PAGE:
Many predictions and explanations are offered to the price spike in oil; speculation, rising demand from newly developing countries (China and India) and others. Many believed that the price will drop or reverse its present trend after it reaches a certain threshold. When this is reached, it is assumed that the demand will drop, as the price will make the usage less affordable to normal folks. Thus, the price will revert to equilibrium and everyone is happy again and the usage will go back to normal, and waiting for another round of spike in the future. This is the standard economic thinking, where the equilibrium plays a role as attraction to the price.
However, this threshold level might not exist at all! There are several reasons to this;
1) If oil producing countries or companies are profit maximizing entities, the price charged will not be gradual or continuous as argued by the threshold theory above. Rather, it is more maximizing to set a price at a higher level and let the price adjust to the demand. In other words, instead of letting the price to adjust upward, the price is set a higher level to let it adjust downward. If the latter strategy is more profitable, why should the companies set the price at low level and let the consumers decide which level to buy and which level is the threshold value?
2) In the standard economic demand theory, that the demand curve is sloping downward to the right; as when the price increases, the demand of the commodity drops. That is to say the consumption be it from end consumers, or producers in the manufacturing sector, have to cut the consumption of oil. Thus, the production has to be reduced and consequently the GDP is to be slowed. However, having seen the ever increasing price for the past two years, the drop in demand is no where to be seen. Rather, the increasing price is accompanied by increasing demand. Thus, the theory that the spike might be caused by heavy industrialization might have some truth in it. And i would say the spike in oil price will be “accompanied" with more usage of oil especially from the industrializing countries such as China and India.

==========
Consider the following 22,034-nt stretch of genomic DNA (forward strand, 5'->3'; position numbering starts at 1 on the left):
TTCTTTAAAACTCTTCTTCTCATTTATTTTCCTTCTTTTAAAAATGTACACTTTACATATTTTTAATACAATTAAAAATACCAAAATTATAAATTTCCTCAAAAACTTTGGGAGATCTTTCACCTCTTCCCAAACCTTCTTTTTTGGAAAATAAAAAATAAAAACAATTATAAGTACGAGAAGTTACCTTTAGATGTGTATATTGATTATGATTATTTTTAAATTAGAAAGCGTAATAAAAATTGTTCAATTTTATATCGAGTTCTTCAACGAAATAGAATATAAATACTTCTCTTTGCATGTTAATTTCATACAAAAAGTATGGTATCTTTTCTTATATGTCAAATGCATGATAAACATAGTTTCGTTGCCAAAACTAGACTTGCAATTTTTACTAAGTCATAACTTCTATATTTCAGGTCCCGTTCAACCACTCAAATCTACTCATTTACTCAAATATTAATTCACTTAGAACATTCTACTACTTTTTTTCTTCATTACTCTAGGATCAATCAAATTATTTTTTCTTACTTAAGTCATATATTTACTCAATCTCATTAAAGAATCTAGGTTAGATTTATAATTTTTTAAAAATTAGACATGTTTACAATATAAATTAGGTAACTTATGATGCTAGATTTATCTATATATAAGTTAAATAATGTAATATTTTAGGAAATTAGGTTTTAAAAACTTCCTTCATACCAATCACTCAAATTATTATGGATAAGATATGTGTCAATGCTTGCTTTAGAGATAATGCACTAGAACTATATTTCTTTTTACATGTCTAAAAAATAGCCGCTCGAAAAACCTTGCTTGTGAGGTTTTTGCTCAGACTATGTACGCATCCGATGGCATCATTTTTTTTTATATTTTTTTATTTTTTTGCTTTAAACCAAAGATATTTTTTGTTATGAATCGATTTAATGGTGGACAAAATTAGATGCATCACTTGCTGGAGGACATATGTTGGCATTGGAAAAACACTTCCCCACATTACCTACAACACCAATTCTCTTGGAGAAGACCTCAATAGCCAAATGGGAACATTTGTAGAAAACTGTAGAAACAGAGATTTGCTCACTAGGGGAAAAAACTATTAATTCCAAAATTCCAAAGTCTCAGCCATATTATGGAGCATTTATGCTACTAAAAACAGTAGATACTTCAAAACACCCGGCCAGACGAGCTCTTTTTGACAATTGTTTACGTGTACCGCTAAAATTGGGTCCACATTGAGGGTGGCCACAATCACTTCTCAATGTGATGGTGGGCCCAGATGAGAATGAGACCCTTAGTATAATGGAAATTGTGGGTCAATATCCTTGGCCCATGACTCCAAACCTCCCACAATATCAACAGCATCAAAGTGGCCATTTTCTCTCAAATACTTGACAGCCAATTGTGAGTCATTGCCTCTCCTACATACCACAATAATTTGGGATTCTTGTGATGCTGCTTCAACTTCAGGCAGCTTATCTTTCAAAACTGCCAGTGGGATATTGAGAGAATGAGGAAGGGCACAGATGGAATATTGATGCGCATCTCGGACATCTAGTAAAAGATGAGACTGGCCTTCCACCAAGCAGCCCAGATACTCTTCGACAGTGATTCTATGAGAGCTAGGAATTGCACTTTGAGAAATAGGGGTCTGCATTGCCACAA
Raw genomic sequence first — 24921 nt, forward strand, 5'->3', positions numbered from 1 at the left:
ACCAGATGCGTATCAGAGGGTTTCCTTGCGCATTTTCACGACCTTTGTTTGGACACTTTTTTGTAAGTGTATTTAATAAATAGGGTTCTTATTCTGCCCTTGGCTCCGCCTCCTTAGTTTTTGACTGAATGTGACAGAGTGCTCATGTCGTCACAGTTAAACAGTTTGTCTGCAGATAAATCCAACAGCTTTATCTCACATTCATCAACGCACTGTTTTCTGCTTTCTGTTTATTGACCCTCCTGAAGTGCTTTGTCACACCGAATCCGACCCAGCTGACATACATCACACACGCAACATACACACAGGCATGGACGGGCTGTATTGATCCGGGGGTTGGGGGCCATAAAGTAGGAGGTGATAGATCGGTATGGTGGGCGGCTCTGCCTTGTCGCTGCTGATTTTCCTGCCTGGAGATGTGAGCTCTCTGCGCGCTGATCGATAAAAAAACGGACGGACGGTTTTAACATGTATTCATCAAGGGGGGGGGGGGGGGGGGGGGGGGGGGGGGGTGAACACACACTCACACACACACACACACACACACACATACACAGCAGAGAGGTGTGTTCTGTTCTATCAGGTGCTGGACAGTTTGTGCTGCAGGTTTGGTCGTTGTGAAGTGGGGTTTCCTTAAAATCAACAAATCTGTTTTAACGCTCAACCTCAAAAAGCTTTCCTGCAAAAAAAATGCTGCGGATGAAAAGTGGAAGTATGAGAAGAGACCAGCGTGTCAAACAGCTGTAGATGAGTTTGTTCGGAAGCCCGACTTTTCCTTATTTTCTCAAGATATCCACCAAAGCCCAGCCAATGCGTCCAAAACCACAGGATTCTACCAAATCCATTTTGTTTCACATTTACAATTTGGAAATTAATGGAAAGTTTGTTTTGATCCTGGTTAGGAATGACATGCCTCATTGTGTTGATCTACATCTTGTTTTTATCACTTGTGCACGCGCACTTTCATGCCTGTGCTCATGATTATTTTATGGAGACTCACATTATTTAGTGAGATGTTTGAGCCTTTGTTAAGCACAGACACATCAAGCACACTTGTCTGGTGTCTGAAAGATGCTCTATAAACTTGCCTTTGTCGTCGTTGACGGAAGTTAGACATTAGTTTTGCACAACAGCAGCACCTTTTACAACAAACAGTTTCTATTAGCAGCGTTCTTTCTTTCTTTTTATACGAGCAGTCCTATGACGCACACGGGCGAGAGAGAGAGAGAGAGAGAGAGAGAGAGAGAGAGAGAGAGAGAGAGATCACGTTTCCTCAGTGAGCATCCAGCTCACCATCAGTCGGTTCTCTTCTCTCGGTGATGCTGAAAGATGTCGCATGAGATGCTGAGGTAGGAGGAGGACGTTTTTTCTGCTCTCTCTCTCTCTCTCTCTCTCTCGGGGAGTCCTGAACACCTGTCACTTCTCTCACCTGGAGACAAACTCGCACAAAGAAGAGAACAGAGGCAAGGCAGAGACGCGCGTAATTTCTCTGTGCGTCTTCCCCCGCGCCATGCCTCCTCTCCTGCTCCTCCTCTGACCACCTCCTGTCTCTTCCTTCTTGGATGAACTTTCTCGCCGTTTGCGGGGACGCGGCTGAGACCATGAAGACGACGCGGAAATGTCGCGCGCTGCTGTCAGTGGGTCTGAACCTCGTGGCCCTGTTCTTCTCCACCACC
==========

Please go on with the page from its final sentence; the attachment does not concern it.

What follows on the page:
3) Another reason that there might not be a price reversion level is the prosperity effect. Many may think that the price hike causes us to reduce our usual demand, have to adjust our budget and so on. In other words, the price hike makes us feel poorer in terms of disposal income. This is true in some extent if the country is not moving forward or the economies are static; the growth is slow, unemployment is high, and so on. For countries achieving 8-10% growth per annum may not feel the pinch very much, but rather the increase of price and demand are signs of prosperity.
Having said that, it does not mean that the price of oil defies the standard economic demand theory. On the contrary, the price hike follows very much what the standard economy has to say about the price mechanism. The demand curve in this case is not determined by the price alone; the demand curve is also determined by the prosperity, the economic growth and also the profit seeking objective of the oil companies. The demand curve is shifted by these effects rather than sliding along the curve caused by the different price level. Thus, if the shift of demand curve outward due to these effects is larger than the sliding down along the demand curve due to price effect, the world demand will not drop although the price is high. ( we assume away the other distortions in the oil price market such as hedging and speculation) Thus I very doubt there is an equilibrium level where the price can revert to.
John Chng at http://economicsandpolitics.blogspot.com/